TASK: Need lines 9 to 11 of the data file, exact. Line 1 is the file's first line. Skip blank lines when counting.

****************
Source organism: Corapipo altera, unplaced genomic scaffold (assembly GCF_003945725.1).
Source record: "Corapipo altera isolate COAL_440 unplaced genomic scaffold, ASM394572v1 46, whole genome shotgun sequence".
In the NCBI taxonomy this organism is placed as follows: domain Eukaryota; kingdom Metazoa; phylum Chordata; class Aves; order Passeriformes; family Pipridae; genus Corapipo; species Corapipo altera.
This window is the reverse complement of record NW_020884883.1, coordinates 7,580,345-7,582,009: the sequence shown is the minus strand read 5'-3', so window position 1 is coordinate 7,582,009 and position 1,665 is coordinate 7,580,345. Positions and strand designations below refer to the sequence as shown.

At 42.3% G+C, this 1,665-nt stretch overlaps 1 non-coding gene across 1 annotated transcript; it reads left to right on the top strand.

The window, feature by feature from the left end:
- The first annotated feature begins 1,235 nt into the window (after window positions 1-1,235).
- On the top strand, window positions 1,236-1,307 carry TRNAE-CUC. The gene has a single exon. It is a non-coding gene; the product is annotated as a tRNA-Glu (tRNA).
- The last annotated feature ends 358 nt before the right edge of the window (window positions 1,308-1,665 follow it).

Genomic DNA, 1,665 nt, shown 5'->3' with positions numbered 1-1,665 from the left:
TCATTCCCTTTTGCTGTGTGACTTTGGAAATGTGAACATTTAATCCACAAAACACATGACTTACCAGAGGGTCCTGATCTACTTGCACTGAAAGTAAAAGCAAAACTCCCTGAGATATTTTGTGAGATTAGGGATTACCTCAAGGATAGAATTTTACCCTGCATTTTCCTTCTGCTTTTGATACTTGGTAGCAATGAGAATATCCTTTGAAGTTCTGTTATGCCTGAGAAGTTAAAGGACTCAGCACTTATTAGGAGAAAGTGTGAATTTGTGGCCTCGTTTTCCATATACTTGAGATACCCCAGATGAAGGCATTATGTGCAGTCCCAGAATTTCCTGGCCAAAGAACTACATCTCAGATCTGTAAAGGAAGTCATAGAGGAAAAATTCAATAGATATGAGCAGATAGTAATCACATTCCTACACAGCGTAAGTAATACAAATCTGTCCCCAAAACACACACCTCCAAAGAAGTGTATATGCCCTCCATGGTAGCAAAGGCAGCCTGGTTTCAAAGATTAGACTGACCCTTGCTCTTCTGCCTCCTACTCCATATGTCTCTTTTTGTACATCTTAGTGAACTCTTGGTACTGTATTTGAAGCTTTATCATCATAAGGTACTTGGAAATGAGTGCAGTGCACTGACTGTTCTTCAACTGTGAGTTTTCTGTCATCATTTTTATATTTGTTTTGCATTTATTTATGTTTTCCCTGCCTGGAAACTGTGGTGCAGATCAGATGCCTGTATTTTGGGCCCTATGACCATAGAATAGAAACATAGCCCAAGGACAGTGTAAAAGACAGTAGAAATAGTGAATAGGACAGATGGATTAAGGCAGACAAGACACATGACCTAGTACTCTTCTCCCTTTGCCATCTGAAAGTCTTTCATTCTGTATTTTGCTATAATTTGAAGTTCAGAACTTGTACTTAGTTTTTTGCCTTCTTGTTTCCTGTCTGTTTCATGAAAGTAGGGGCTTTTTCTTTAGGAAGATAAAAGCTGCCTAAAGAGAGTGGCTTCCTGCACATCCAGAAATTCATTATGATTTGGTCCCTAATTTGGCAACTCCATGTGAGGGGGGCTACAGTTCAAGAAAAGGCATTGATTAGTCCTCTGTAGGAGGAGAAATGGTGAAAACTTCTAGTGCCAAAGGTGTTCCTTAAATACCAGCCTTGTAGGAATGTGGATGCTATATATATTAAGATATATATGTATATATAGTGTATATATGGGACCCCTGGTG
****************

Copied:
- The last annotated feature ends 358 nt before the right edge of the window (window positions 1,308-1,665 follow it).

Genomic DNA, 1,665 nt, shown 5'->3' with positions numbered 1-1,665 from the left:
TCATTCCCTTTTGCTGTGTGACTTTGGAAATGTGAACATTTAATCCACAAAACACATGACTTACCAGAGGGTCCTGATCTACTTGCACTGAAAGTAAAAGCAAAACTCCCTGAGATATTTTGTGAGATTAGGGATTACCTCAAGGATAGAATTTTACCCTGCATTTTCCTTCTGCTTTTGATACTTGGTAGCAATGAGAATATCCTTTGAAGTTCTGTTATGCCTGAGAAGTTAAAGGACTCAGCACTTATTAGGAGAAAGTGTGAATTTGTGGCCTCGTTTTCCATATACTTGAGATACCCCAGATGAAGGCATTATGTGCAGTCCCAGAATTTCCTGGCCAAAGAACTACATCTCAGATCTGTAAAGGAAGTCATAGAGGAAAAATTCAATAGATATGAGCAGATAGTAATCACATTCCTACACAGCGTAAGTAATACAAATCTGTCCCCAAAACACACACCTCCAAAGAAGTGTATATGCCCTCCATGGTAGCAAAGGCAGCCTGGTTTCAAAGATTAGACTGACCCTTGCTCTTCTGCCTCCTACTCCATATGTCTCTTTTTGTACATCTTAGTGAACTCTTGGTACTGTATTTGAAGCTTTATCATCATAAGGTACTTGGAAATGAGTGCAGTGCACTGACTGTTCTTCAACTGTGAGTTTTCTGTCATCATTTTTATATTTGTTTTGCATTTATTTATGTTTTCCCTGCCTGGAAACTGTGGTGCAGATCAGATGCCTGTATTTTGGGCCCTATGACCATAGAATAGAAACATAGCCCAAGGACAGTGTAAAAGACAGTAGAAATAGTGAATAGGACAGATGGATTAAGGCAGACAAGACACATGACCTAGTACTCTTCTCCCTTTGCCATCTGAAAGTCTTTCATTCTGTATTTTGCTATAATTTGAAGTTCAGAACTTGTACTTAGTTTTTTGCCTTCTTGTTTCCTGTCTGTTTCATGAAAGTAGGGGCTTTTTCTTTAGGAAGATAAAAGCTGCCTAAAGAGAGTGGCTTCCTGCACATCCAGAAATTCATTATGATTTGGTCCCTAATTTGGCAACTCCATGTGAGGGGGGCTACAGTTCAAGAAAAGGCATTGATTAGTCCTCTGTAGGAGGAGAAATGGTGAAAACTTCTAGTGCCAAAGGTGTTCCTTAAATACCAGCCTTGTAGGAATGTGGATGCTATATATATTAAGATATATATGTATATATAGTGTATATATGGGACCCCTGGTG